Air boost

by Shawn Cumberbatch

Barbados has committed to investing millions of dollars more in LIAT as the regional carrier embarks on a major fleet renewal programme.

But as Prime Minister Freundel Stuart, regional colleagues from St. Vincent and the Grenadines, Antigua and Barbuda, and new shareholder government Dominica prepare to pump $46 million in new financing into the airline, they have instructed its management to cut “unprofitable routes” if the beneficiary destinations did not commit to financial support.

News of the additional funding, route ultimatum, and Dominica support emerged this afternoon at a news conference held after a LIAT shareholders meeting at Hilton Barbados.

Saying he was “satisfied” with how today’s talks went, Stuart said despite its own financial difficulties, Barbados could not afford to withhold support from the carrier.

This was so especially when CARICOM was the island’s third largest tourism market, and LIAT brought those visitors here. Barbados owns the single largest stake in the airline.

“Of course the average age of the LIAT fleet is about 20 years. LIAT has an enviable safety record, but we cannot push our luck too far in that regard, we cannot tempt the gods. So the time has come for us to refleet LIAT … over a period of time so that we can keep interest in LIAT as high as possible,” he said.

“Yes we have been going through very, very difficult times financially, budgetary constraint … are not a pipe dream they are a reality, but the other reality is that CARICOM is the third largest source market for Barbados’ tourism and it is LIAT that brings the tourists here and we cannot haggle over figures indefinitely and lose sight of that very stubborn reality.

“We also have to make sure that the airline remains viable and it can only remain viable if it is properly financed and Barbados therefore has had no difficulty committing itself to that course of action. So as the largest shareholder at the present time we felt it was our duty to live up to our regional obligations.”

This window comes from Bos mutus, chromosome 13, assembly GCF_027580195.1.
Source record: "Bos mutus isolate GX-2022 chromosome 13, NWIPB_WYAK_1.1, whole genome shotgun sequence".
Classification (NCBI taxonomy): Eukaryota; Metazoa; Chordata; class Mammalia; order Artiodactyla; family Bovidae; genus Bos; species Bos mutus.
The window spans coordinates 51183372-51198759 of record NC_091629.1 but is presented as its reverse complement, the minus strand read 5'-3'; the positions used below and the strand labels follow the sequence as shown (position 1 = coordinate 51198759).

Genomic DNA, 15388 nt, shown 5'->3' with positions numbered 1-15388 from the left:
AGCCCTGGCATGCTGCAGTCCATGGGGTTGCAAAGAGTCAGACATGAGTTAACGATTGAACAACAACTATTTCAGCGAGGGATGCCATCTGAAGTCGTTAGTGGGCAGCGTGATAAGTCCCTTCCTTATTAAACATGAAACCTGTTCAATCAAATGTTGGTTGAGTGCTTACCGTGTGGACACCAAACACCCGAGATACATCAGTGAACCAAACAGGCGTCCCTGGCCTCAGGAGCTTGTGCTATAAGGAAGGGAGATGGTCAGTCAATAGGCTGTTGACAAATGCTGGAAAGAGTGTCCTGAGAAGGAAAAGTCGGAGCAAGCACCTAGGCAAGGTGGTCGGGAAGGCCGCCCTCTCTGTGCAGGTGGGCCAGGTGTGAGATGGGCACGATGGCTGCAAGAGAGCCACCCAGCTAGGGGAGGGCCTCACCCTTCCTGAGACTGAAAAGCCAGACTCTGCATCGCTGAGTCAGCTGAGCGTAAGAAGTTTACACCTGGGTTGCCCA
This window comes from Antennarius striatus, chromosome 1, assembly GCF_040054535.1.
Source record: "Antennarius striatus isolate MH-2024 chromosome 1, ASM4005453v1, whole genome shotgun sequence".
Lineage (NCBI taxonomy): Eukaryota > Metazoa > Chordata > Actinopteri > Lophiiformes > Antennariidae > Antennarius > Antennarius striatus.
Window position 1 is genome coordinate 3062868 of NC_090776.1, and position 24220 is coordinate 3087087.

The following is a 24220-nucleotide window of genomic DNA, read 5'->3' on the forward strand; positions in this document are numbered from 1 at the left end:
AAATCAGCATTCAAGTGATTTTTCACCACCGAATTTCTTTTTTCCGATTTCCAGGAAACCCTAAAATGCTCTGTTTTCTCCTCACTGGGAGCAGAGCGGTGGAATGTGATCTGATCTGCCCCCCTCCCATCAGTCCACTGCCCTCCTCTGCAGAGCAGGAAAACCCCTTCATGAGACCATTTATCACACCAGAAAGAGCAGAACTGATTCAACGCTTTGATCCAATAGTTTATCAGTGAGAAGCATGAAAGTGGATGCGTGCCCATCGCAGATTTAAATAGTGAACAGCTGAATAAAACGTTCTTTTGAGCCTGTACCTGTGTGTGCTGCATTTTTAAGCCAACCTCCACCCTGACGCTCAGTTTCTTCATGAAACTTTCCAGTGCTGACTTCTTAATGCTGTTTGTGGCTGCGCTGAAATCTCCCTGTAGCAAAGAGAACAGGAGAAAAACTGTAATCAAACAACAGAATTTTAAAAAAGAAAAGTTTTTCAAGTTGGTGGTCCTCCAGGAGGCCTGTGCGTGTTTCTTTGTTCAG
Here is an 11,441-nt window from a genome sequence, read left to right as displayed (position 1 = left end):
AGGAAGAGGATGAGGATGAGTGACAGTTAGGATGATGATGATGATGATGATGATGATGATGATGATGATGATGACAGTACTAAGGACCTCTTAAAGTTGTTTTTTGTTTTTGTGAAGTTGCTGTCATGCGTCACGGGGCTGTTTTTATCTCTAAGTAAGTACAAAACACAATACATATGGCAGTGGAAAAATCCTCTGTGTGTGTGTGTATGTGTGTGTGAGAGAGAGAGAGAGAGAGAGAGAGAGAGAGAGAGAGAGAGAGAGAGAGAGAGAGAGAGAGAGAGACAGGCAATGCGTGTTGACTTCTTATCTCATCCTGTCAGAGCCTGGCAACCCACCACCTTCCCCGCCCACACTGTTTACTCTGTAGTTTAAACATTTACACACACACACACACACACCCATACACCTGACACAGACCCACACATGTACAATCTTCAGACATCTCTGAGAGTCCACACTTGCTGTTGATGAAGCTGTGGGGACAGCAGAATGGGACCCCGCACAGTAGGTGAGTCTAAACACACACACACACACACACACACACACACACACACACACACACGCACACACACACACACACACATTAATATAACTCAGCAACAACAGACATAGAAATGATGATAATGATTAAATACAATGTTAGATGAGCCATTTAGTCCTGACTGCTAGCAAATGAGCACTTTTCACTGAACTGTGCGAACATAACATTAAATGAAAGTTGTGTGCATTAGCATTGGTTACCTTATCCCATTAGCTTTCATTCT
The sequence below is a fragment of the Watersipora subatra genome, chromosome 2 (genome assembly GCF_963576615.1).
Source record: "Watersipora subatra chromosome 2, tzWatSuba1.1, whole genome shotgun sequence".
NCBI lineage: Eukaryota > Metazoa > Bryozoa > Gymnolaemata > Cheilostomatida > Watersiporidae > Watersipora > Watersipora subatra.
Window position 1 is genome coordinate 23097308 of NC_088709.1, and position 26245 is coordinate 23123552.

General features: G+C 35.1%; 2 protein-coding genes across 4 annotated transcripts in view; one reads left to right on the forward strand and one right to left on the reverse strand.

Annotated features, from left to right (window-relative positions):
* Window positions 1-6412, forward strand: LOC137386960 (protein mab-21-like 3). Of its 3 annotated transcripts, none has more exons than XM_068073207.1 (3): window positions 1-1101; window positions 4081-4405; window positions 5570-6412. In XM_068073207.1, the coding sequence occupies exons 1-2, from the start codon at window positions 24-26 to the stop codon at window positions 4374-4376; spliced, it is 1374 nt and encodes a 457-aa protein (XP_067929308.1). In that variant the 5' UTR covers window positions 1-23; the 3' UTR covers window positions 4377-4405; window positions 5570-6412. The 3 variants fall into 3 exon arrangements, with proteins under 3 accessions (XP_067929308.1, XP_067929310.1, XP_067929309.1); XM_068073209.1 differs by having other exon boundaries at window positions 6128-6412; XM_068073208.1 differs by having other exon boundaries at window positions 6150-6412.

LIAT CEO, Captain Ian Brunton, said the effort to renew the airline’s fleet was “out of the station”.

“We are definitely getting four starting somewhere between May and June of 2013, but we are looking to change the entire fleet and have 12 new airplanes by the end of 2014. There will be a mix of ATR 42s, which are 48-seaters and the ATR 72. Both types will be the new Dash 600s which are brand new, the first one was only certified about a year or two ago,” he told the media.

“So that with that mix of 48-seater and 68-seater airplanes we think we can fulfill our core network. The larger airplanes will also fulfill the denser parts of the core network and of course a larger airplane will help us to fulfill the expansion that we need.”

Chairman of the shareholder governments, St. Vincent Prime Minister, Dr. Ralph Gonsalves, said the $46 million was “not a lot of money” for the governments involved, but he also made it clear others not supporting LIAT financially could not expect continuous free service.

“There are some people who will say ‘Look you want us to join in and at the same time you are saying you will cut certain unprofitable routes’. Well, the unprofitable routes will be cut if you don’t join in; you either come as an equity partner, or you put market support for the routes that you want. It’s plain and straightforward,” he said.

“This is a free world, you can come and start an airline if you want, we can’t stop people. The only thing … we say is if you start your airline you start your airline within the framework of the CARICOM Air Services Agreement of 1996, which speaks to the issue of fair competition.

And while Chairman Jean Holder noted LIAT had cut its losses in half this year, Brunton said with the new planes the company was looking to either break even next year or earn a EC$7 million profit.

Gonsalves added: “We must not sell ourselves short, not because we have challenges. We have put into this because we consider it necessary and desirable and the rest of it will be long-term financing.”

“We have to get the new aircraft, … that’s the reality; that’s why we are doing what we are doing and we are not paralysed, we are taking decisions in an affirmative manner … going forward.

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